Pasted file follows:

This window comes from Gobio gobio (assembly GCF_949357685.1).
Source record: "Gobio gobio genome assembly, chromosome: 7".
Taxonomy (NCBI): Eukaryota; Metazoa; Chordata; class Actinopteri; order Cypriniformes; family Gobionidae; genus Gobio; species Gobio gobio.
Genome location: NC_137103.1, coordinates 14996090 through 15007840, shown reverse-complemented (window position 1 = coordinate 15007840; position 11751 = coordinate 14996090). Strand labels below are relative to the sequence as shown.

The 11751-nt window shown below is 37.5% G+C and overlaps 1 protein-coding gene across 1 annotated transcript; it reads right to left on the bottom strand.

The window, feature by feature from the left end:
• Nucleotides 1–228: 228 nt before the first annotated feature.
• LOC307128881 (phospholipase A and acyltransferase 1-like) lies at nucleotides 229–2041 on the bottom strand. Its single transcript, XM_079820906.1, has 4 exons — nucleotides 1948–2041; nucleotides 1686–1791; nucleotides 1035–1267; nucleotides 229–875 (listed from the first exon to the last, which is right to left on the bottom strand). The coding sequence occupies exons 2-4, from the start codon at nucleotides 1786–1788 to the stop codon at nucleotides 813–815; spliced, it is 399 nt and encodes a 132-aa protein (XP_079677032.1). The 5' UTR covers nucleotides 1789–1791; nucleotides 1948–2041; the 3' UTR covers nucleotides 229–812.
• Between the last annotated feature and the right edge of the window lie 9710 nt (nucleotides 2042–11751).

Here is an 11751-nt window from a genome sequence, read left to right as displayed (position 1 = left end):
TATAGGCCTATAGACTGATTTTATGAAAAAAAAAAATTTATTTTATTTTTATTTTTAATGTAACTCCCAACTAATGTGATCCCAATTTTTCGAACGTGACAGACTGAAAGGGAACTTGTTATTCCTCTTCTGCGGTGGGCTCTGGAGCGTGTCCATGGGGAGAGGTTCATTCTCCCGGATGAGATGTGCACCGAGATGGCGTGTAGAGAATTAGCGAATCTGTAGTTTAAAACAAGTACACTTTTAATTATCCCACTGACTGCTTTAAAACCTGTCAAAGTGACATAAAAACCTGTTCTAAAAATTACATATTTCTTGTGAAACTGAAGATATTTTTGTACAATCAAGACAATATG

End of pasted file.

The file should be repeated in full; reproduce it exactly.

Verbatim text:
This window comes from Gobio gobio (assembly GCF_949357685.1).
Source record: "Gobio gobio genome assembly, chromosome: 7".
Taxonomy (NCBI): Eukaryota; Metazoa; Chordata; class Actinopteri; order Cypriniformes; family Gobionidae; genus Gobio; species Gobio gobio.
Genome location: NC_137103.1, coordinates 14996090 through 15007840, shown reverse-complemented (window position 1 = coordinate 15007840; position 11751 = coordinate 14996090). Strand labels below are relative to the sequence as shown.

The 11751-nt window shown below is 37.5% G+C and overlaps 1 protein-coding gene across 1 annotated transcript; it reads right to left on the bottom strand.

The window, feature by feature from the left end:
• Nucleotides 1–228: 228 nt before the first annotated feature.
• LOC307128881 (phospholipase A and acyltransferase 1-like) lies at nucleotides 229–2041 on the bottom strand. Its single transcript, XM_079820906.1, has 4 exons — nucleotides 1948–2041; nucleotides 1686–1791; nucleotides 1035–1267; nucleotides 229–875 (listed from the first exon to the last, which is right to left on the bottom strand). The coding sequence occupies exons 2-4, from the start codon at nucleotides 1786–1788 to the stop codon at nucleotides 813–815; spliced, it is 399 nt and encodes a 132-aa protein (XP_079677032.1). The 5' UTR covers nucleotides 1789–1791; nucleotides 1948–2041; the 3' UTR covers nucleotides 229–812.
• Between the last annotated feature and the right edge of the window lie 9710 nt (nucleotides 2042–11751).

Here is an 11751-nt window from a genome sequence, read left to right as displayed (position 1 = left end):
TATAGGCCTATAGACTGATTTTATGAAAAAAAAAAATTTATTTTATTTTTATTTTTAATGTAACTCCCAACTAATGTGATCCCAATTTTTCGAACGTGACAGACTGAAAGGGAACTTGTTATTCCTCTTCTGCGGTGGGCTCTGGAGCGTGTCCATGGGGAGAGGTTCATTCTCCCGGATGAGATGTGCACCGAGATGGCGTGTAGAGAATTAGCGAATCTGTAGTTTAAAACAAGTACACTTTTAATTATCCCACTGACTGCTTTAAAACCTGTCAAAGTGACATAAAAACCTGTTCTAAAAATTACATATTTCTTGTGAAACTGAAGATATTTTTGTACAATCAAGACAATATG